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Objective: To explore young adults' views regarding: the inpatient treatment they received for anorexia nervosa during their adolescences; their experiences of discharge; and the impact their admission had on issues of control and low self-esteem. Method: Semi-structured interviews were conducted with seven young adults treated in general adolescent psychiatric units. Data were analysed using Interpretative Phenomenological Analysis. Results: Four super-ordinate themes emerged from participants' accounts: (1) Removal from normality versus connecting with the outside world; (2) Treated as another anorexic versus a unique individual in distress; (3) Control and collaboration; (4) The importance of peer relationships. Discussion: Findings unique to this study concerned a sense of feeling removed and disconnected from 'normality'; a feeling that one's developmental needs were not always addressed; and the importance placed on supportive relationships with fellow patients. It was also found that authoritarian approaches may compound patients' feelings of ineffectiveness, worthlessness and isolation. Copyright © 2006 John Wiley & Sons, Ltd and Eating Disorders Association.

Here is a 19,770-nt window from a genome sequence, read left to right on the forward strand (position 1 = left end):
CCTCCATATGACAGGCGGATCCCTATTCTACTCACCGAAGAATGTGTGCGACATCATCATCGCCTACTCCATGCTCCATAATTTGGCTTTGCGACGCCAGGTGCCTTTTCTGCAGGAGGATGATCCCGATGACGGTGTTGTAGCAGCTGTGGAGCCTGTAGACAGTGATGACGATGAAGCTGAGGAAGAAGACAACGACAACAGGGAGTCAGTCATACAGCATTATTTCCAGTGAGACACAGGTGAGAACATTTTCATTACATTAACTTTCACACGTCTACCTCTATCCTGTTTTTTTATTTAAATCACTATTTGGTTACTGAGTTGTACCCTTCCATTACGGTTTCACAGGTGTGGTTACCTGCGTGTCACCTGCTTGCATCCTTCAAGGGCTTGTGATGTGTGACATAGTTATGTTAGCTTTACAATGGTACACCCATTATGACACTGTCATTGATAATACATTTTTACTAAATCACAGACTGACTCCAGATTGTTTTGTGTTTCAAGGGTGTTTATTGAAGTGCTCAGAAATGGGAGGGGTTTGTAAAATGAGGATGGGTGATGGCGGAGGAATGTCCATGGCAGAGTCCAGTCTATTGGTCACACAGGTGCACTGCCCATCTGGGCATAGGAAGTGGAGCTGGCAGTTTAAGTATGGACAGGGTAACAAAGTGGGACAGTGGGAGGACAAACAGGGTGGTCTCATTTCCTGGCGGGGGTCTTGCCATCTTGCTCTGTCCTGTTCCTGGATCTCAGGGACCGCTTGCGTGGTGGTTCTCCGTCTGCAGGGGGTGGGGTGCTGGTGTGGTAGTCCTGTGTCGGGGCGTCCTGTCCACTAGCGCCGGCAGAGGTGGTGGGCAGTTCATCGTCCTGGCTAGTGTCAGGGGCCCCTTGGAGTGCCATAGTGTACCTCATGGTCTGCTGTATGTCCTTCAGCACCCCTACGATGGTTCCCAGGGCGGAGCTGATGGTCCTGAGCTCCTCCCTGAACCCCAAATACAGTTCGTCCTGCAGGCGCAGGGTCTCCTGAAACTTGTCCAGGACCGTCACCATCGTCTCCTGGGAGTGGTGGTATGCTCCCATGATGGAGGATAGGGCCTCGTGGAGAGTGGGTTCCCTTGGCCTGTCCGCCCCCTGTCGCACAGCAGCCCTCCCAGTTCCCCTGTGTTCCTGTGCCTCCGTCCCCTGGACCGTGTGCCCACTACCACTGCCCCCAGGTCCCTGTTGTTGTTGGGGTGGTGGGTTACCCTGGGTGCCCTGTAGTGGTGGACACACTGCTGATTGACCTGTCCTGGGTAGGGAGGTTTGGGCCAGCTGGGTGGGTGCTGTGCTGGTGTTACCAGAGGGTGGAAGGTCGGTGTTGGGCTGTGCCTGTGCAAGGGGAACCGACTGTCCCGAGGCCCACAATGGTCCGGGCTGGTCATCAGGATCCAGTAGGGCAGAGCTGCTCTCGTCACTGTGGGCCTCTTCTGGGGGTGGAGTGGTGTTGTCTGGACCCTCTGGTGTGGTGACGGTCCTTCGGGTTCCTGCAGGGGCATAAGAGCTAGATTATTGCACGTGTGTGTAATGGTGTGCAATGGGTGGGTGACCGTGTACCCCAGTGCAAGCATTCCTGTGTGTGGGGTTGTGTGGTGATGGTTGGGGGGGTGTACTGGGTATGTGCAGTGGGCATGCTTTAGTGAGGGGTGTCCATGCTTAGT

Original publication




Journal article


European Eating Disorders Review

Publication Date





377 - 387